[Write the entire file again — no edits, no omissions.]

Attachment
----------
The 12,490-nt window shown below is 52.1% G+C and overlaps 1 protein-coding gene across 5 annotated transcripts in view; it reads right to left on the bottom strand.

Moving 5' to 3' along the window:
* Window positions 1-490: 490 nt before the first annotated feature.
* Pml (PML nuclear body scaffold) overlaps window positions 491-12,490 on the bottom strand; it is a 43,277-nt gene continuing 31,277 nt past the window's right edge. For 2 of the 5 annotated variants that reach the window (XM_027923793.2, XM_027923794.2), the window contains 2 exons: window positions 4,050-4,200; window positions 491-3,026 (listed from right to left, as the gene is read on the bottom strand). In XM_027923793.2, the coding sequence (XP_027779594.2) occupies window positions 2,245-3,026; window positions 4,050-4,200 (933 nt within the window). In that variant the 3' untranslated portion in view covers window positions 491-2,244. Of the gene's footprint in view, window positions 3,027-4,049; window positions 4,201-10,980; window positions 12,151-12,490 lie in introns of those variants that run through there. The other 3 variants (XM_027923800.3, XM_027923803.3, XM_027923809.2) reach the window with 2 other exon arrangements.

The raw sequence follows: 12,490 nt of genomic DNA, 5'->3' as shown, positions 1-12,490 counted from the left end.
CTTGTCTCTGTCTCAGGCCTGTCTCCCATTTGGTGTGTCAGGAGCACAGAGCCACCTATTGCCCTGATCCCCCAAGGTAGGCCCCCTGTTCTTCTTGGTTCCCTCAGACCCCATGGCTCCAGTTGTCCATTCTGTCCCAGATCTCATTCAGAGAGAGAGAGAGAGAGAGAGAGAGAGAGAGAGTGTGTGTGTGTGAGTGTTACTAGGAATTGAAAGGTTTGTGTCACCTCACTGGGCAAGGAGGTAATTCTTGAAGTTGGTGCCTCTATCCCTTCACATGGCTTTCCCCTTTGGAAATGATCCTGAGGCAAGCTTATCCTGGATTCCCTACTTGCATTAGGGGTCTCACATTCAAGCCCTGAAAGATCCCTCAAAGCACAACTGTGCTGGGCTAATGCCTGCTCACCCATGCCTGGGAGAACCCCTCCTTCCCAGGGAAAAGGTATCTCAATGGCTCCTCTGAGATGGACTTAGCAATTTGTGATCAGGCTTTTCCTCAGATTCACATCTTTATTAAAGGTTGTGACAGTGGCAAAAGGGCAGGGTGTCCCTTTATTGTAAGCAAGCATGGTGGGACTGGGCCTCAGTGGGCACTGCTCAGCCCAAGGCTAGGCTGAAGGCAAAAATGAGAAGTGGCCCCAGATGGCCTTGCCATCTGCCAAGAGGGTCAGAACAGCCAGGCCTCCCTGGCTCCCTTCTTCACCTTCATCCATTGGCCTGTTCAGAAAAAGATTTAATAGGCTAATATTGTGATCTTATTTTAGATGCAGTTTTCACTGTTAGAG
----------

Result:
The 12,490-nt window shown below is 52.1% G+C and overlaps 1 protein-coding gene across 5 annotated transcripts in view; it reads right to left on the bottom strand.

Moving 5' to 3' along the window:
* Window positions 1-490: 490 nt before the first annotated feature.
* Pml (PML nuclear body scaffold) overlaps window positions 491-12,490 on the bottom strand; it is a 43,277-nt gene continuing 31,277 nt past the window's right edge. For 2 of the 5 annotated variants that reach the window (XM_027923793.2, XM_027923794.2), the window contains 2 exons: window positions 4,050-4,200; window positions 491-3,026 (listed from right to left, as the gene is read on the bottom strand). In XM_027923793.2, the coding sequence (XP_027779594.2) occupies window positions 2,245-3,026; window positions 4,050-4,200 (933 nt within the window). In that variant the 3' untranslated portion in view covers window positions 491-2,244. Of the gene's footprint in view, window positions 3,027-4,049; window positions 4,201-10,980; window positions 12,151-12,490 lie in introns of those variants that run through there. The other 3 variants (XM_027923800.3, XM_027923803.3, XM_027923809.2) reach the window with 2 other exon arrangements.

The raw sequence follows: 12,490 nt of genomic DNA, 5'->3' as shown, positions 1-12,490 counted from the left end.
CTTGTCTCTGTCTCAGGCCTGTCTCCCATTTGGTGTGTCAGGAGCACAGAGCCACCTATTGCCCTGATCCCCCAAGGTAGGCCCCCTGTTCTTCTTGGTTCCCTCAGACCCCATGGCTCCAGTTGTCCATTCTGTCCCAGATCTCATTCAGAGAGAGAGAGAGAGAGAGAGAGAGAGAGAGAGTGTGTGTGTGTGAGTGTTACTAGGAATTGAAAGGTTTGTGTCACCTCACTGGGCAAGGAGGTAATTCTTGAAGTTGGTGCCTCTATCCCTTCACATGGCTTTCCCCTTTGGAAATGATCCTGAGGCAAGCTTATCCTGGATTCCCTACTTGCATTAGGGGTCTCACATTCAAGCCCTGAAAGATCCCTCAAAGCACAACTGTGCTGGGCTAATGCCTGCTCACCCATGCCTGGGAGAACCCCTCCTTCCCAGGGAAAAGGTATCTCAATGGCTCCTCTGAGATGGACTTAGCAATTTGTGATCAGGCTTTTCCTCAGATTCACATCTTTATTAAAGGTTGTGACAGTGGCAAAAGGGCAGGGTGTCCCTTTATTGTAAGCAAGCATGGTGGGACTGGGCCTCAGTGGGCACTGCTCAGCCCAAGGCTAGGCTGAAGGCAAAAATGAGAAGTGGCCCCAGATGGCCTTGCCATCTGCCAAGAGGGTCAGAACAGCCAGGCCTCCCTGGCTCCCTTCTTCACCTTCATCCATTGGCCTGTTCAGAAAAAGATTTAATAGGCTAATATTGTGATCTTATTTTAGATGCAGTTTTCACTGTTAGAG